The statue on the ridge line is known as ‘Our Lady Of The Rockies’.  In 79′ Bob O’Bill’s wife had cancer, he said if she recovered, he would build a life size statue of Mary in his yard. When she did recover, he kept to his word. He started building the statue with the help of fellow workers, but what happened was it caught the imagination and support of all the locals in the town. Pretty soon the staute had grown from the planned 5ft, up to 90ft, with a presiding view on the ridge line over the town. Many volunteered to help, from locals blasting the rock platform, a local concrete company sorting the base, an engineer from anaconda designing it, donations from the public, right up to the national guard 137th aviation company airlifting it. The staute was lifted piece by piece, a dangerous job to an exposed rocky ridge with high winds. In 1985 it was finished standing tall over the community whose will and generosity put it there. At night it is illuminated and can be seen for miles.

The Bob Marshall Wilderness

Three and half days, around 120miles, Swollen Rivers, Downed Trees, Postholing in Snow and Blisters

The Bob Sounds Sweet and innocent, like and old friends coming to greet you, thats kind of what I expected, as I have been through before. But 2 years ago when I passed through it was a low snow year. This time it was heavy.

It starts with a pleasant easy trail through forest to lure you in. Then comes a river which is the start of it. Wading across the fun begins. There are about 14 crossings in the next 8 or so miles, spaced out with short walks on trail that has not received yearly maintenance yet. Because of the heavy winter snow the trail teams haven’t been clearing the fall trees yet. But as the day goes on and the crossings vary, some shallow and fast, some deeper and slow, all of them dumping copious amounts of stones in our shoes, and the legs beginning to numb up from the cold the excitement of another crossing fades quickly, we laugh though. Im hiking with Josh again, His supreme fitness pulling me though and my vague memory of the route making for easier navigation. Its not terribly hard in ‘The Bob’ but its nice not to consult maps. Towards the end of the day I begin to flag (around mile 32) but Keep pushing, As the light begins to fade we pitch out tarps at around 38 miles in. I cook up some noodles and stare down the game trail I have just pitched next too. Would any bears use this at night? Im too tired to care too much, finish tea, and climb into my bag.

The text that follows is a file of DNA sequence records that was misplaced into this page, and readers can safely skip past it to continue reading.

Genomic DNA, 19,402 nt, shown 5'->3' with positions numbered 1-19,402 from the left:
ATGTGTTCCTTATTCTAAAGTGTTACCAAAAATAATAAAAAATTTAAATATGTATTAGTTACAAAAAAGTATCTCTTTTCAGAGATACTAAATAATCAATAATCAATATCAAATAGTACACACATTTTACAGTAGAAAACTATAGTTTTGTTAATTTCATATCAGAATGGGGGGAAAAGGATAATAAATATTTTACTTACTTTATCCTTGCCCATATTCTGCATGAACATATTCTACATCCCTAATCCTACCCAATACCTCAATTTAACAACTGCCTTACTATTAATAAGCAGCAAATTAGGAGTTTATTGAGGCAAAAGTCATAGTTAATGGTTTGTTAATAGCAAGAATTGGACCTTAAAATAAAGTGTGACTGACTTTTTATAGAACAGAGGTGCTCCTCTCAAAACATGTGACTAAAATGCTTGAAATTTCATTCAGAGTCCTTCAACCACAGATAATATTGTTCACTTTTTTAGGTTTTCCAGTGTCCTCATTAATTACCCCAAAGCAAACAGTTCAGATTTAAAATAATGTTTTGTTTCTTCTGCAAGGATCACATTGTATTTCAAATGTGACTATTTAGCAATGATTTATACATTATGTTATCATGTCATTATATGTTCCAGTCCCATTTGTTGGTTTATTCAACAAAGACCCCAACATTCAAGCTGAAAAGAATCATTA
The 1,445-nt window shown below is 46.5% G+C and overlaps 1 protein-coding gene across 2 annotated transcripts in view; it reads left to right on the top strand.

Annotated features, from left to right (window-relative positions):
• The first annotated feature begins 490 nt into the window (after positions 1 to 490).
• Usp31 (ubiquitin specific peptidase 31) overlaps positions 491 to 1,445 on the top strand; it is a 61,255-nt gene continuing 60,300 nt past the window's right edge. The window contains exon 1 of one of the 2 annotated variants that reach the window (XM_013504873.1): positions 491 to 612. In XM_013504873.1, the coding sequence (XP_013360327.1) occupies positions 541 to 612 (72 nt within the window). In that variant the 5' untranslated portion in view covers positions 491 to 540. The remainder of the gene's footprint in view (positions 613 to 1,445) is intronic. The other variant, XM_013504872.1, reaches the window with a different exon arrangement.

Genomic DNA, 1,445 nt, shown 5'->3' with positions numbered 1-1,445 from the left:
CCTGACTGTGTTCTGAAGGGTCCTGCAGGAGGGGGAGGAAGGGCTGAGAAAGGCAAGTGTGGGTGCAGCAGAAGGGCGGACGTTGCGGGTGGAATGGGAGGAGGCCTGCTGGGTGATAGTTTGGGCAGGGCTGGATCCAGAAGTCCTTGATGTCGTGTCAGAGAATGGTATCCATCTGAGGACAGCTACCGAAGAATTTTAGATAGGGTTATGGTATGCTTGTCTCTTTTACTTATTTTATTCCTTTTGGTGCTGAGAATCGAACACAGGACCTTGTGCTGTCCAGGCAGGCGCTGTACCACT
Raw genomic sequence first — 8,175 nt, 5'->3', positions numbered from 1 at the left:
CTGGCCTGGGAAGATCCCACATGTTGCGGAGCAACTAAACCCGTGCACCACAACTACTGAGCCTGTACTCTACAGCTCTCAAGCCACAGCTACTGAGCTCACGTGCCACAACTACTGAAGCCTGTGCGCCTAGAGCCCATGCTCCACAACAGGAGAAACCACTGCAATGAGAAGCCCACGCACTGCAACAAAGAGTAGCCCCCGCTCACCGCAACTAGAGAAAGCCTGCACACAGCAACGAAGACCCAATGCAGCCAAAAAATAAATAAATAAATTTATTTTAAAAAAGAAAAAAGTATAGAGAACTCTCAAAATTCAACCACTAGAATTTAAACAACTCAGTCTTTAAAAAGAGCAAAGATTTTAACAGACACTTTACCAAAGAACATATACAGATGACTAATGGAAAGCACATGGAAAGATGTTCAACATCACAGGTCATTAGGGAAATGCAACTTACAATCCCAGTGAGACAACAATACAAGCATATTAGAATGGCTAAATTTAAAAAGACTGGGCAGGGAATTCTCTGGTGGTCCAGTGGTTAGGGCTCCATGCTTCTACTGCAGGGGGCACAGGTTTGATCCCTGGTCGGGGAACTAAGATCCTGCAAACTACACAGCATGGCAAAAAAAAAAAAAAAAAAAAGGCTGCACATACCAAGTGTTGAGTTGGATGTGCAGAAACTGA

The next day I wake feeling brilliant like the trail has brought me back to life, the blisters I have don’t seem to cause any hinderance in walking, I recall the route from last time and we do a short bit of cross country through forest to find the trail a bit higher, over a small pass and into Strawberry Creek, the last time I was here the trails had been cleared, this time it was clambering over one tree after another. At the bottom of the creek, a trail team has just entered the valley, I can’t help but feel if I set off 2 weeks later, it would have been an easier walk. The team warns us about the river level and that they wouldn’t do the crossing lower down. But we have come so far and not wanting to be deterred push on. The crossing was at an island, at the far end a cluster of blown down trees and branches washed together and holding under pressure from the water provide access to the island, Crossing this I could hear the water rushing below. On the island we go through some bushes and reach the second crossing, its high, fast flowing, and plenty of downed trees with branches pointing down to create traps and nasty endings if you were swept off your feet. Slightly higher seemed the best bet. Its the only crossing I did not photo due to the more real danger. Over this river and the Bob goes wilder.

We meander our way up the next valley, sometimes walking up the waist deep stream where the path has been washed away. Its snow melt water and very cold. Climbing higher we enter the snow line. I had planned on having lunch at Davis Lake but after slipping, sliding, potholing the way there, along with the wind beginning to howl, and arriving to a half frozen lake, we quickly eat some snacks, put on extra layers and push on to Switchback Pass. I am glad I kept my ice axe now as this required a steep traverse of a few hundred meters followed by a short enjoyable ascent up a slope to gain the pass.  We are aiming for a ranger station in the next valley. Its cold, my feet hurt with blisters, and as we descend it begins to rain on and off. 7 miles, doesn’t seem far. By the last mile and a half I’m slowing, Josh is ahead. The downed trees here are humbling, the physical effort required at the end of a long day really push me. As I clamber over and through the only way I can see possible my pack snags and pulls. 1 Mile to go I tell myself, as around every corner even the smaller trees seem bigger hurdles,  half a mile, and the kind of agitation hearing a dentist drill causes sets in. As the station comes into sight I see Josh gathering fire wood. Im relieved, I join him. We camp with out sleeping bags lay out on the porch saving the effort of pitching tarps for another night.

In the morning I wake, turn on my stove for hot coffee and drain my blisters with a pin as I wait, the drop in pressure instantly relieves the dull pain. This morning starts with a river crossing within seconds, followed by a long gentle ascent up a valley, at one point we can’t see the trail for downed trees, so we scramble down the hillside, clamber along the valley floor and climb back up further along. We head for Chinese Wall, an impressive cliff we will follow for 5 miles. When we gain sight all we can see is the snow we will have to get over. Its been a sunny morning and this makes the going hard, potholing at 1mph for around 3 miles. But the snow clears and progress speeds. Along the footpath I can see big bear prints and wildcat prints. I wonder how recent they all are. After 3 full days of hard work and battered feet I’m tired. We descend the final time towards the Augusta Hitch, I have already said I’m getting off here to rest. Josh is ahead but I see no sense in tiring myself to catch up. I sit down by a river eating trail mix, pitch my tarp and sleep. The next morning I have 10 easy miles of good trail to the trailhead. Im kinda glad ‘The Bob’ is over, pretty as it is.